10 creative Ideas for your Title- and End-Slides in Presentations

11.13.19  •  #PowerPointTips #Presentation

Contents

Of all the slides in a PowerPoint presentation, the ones that are without a doubt the most important ones are the first and the last one. It makes perfect sense – the title slide sets the general tone. Make it boring and you’ll loose your audience’s attention within the first few minutes. If you’re making it exciting and innovative on the other hand, you’re taking a big step towards giving an amazing presentation and having an engaged audience. It is very similar with the final slide. It will be the one that people are going to remember most, the one that is supposed to make people leave the room thinking ‘Wow! What a great presentation!’ A bad ending could even mess up what would otherwise be a good performance overall (just think of a good TV show with a bad ending…).

The most common mistakes for title and final slides

If you asked 100 people what belongs on your PowerPoint’s title slide, the majority would answer ‘The title, maybe a subtitle, the presenter’s name and company, the date’. That kind of title slide is alright, but you usually say all of these things in the beginning of a presentation anyway. Also, it is very likely that most of your attendees know these things – they usually signed up for it after all. So what’s the point in listing all of that information on your title slide, when you could also use it for making a stunning first impression?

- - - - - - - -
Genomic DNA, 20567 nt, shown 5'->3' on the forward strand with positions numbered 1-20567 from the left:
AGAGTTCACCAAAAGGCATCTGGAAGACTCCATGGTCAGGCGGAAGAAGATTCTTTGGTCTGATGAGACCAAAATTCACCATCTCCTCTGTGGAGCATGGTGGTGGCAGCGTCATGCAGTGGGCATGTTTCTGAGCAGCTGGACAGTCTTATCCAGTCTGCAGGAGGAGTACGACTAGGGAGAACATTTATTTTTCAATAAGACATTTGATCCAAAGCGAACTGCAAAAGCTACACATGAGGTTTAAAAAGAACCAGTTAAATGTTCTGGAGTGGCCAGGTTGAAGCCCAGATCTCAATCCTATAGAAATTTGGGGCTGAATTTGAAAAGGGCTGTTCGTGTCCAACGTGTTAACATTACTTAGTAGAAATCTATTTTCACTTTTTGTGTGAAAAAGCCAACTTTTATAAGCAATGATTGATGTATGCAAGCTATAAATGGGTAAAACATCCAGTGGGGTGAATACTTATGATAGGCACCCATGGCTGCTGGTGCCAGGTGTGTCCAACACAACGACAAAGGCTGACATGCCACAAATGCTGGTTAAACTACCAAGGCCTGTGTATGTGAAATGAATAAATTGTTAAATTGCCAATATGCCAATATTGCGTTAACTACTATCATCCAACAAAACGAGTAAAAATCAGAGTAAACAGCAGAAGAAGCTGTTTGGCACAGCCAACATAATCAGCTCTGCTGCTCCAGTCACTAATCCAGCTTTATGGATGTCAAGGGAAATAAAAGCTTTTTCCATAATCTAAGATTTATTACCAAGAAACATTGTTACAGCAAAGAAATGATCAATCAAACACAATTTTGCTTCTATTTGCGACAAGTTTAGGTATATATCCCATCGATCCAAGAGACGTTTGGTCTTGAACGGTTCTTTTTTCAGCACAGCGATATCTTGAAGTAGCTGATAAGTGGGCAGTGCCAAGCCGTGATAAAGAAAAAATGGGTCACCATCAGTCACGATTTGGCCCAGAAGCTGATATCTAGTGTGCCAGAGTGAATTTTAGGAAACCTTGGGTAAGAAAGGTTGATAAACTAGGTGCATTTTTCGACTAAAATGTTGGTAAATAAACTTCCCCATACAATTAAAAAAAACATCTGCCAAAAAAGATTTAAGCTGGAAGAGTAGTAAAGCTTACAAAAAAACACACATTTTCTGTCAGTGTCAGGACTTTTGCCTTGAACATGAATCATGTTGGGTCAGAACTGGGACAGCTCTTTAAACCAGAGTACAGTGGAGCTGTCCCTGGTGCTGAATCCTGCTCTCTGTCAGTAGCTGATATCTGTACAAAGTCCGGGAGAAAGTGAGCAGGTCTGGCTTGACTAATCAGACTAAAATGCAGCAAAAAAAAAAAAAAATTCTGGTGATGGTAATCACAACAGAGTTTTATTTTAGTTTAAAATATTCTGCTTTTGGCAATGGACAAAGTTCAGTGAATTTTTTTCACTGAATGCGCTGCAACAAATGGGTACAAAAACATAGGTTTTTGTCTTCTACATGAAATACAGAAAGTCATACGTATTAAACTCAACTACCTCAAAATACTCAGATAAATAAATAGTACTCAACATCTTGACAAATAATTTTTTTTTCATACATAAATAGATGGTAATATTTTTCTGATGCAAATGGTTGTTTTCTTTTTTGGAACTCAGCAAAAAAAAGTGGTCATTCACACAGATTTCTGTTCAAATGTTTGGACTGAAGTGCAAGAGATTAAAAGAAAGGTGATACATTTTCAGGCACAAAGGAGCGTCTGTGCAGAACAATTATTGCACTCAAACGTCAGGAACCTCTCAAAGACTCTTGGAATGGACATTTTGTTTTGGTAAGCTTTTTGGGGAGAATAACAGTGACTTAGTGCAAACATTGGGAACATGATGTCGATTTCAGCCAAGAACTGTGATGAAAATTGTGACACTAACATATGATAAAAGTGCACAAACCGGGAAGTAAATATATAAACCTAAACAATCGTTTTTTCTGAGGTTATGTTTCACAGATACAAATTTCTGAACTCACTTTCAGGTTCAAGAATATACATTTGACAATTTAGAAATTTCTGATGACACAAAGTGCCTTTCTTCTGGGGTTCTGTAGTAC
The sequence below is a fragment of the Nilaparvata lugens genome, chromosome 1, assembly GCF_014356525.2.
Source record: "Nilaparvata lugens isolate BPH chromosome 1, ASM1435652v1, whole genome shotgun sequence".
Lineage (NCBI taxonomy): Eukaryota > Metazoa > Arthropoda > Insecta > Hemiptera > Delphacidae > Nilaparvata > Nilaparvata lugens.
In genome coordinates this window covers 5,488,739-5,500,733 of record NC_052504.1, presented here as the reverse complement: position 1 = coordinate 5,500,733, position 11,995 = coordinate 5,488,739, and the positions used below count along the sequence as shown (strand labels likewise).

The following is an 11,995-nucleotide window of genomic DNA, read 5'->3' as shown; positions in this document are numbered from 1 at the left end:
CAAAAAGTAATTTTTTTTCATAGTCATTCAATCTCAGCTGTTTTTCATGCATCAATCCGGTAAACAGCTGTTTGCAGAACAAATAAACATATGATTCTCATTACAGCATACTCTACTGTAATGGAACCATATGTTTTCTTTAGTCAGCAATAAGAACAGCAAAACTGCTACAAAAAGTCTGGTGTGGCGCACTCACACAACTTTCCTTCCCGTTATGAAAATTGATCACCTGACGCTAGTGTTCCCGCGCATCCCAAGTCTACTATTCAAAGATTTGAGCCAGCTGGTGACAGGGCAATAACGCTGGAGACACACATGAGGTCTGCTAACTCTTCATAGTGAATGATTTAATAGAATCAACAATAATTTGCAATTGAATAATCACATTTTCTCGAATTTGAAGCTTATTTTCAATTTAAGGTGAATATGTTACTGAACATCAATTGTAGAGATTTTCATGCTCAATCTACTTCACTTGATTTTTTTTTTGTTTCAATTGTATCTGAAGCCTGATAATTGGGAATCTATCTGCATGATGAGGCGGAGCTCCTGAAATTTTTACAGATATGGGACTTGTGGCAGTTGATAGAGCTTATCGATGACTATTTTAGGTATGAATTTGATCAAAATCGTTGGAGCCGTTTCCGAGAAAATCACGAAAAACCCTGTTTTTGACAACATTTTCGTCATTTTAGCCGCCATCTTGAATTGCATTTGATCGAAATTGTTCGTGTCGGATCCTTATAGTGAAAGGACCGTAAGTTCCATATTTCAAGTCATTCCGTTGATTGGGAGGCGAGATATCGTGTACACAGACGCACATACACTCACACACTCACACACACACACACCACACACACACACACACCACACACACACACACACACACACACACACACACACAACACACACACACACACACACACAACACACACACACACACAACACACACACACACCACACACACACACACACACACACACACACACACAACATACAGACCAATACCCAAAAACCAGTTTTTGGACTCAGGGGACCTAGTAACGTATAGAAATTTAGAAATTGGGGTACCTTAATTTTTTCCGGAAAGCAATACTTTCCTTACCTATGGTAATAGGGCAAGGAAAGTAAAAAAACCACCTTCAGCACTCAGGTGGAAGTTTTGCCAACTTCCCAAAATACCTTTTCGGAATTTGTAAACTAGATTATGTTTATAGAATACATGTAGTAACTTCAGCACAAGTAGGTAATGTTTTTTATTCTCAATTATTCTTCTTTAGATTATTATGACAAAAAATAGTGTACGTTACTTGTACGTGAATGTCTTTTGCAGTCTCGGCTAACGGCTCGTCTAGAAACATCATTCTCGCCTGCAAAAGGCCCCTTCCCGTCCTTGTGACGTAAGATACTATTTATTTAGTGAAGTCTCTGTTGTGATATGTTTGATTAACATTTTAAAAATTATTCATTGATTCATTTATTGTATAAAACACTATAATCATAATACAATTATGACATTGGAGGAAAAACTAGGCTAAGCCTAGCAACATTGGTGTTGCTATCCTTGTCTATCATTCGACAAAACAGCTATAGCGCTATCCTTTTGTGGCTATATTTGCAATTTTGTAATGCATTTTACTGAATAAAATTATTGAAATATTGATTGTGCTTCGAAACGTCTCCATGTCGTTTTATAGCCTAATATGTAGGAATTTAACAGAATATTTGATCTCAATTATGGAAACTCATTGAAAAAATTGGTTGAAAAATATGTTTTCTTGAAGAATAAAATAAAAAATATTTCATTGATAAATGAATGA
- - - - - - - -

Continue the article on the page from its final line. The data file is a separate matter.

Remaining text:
Not only the title slide is commonly designed in an uncreative and convential way. Too often, you can see PowerPoint presentations ending with the ‘Any Questions?’ or even worse – the ‘Thank you for your attention’ slide. ‘Thank you for your attention’ is a set phrase that has been said so many times it can’t possibly be delivered in an authentic way anymore. Therefore, it’s better to think of something else for your grand final. Finding an unconvential ending that suits your presentation style makes you seem much more charismatic and authentic than using an empty phrase.

1. An inspiring quote

An inspiring quote on your slide is a perfect way to both start and finish your presentation. Well, it does not have to be inspiring. It could be any quote that is somehow connected to your presented topic. Just have fun looking through books and the internet to find interesting quotes that you want your audience to hear. Good pages to look at for inspiration are goodreads and brainyquotes.com.

2. A blank slide

This might seem strange to some people, but a blank slide can be really powerful if you want to have your audience’s full attention. You can use the advantage of blank slides by incorporating them at the beginning, in the end or even in between your regular slides. You can either use a blank slide of your regular template (so there will still be some design elements on it) or go all in and make the slide completely black (or white).

3. A call to action

If the goal of your presentation is to really make your audience act in some kind of way, there is no better way to start – or better yet end your presentation than with a call to action. This can be literally anything from little trivial things like “Drink enough water during the presentation so your brain stays intact!” – which will lighten up the mood – to more serious calls like “Help reducing waste by recycling whenever possible!”.

4. A question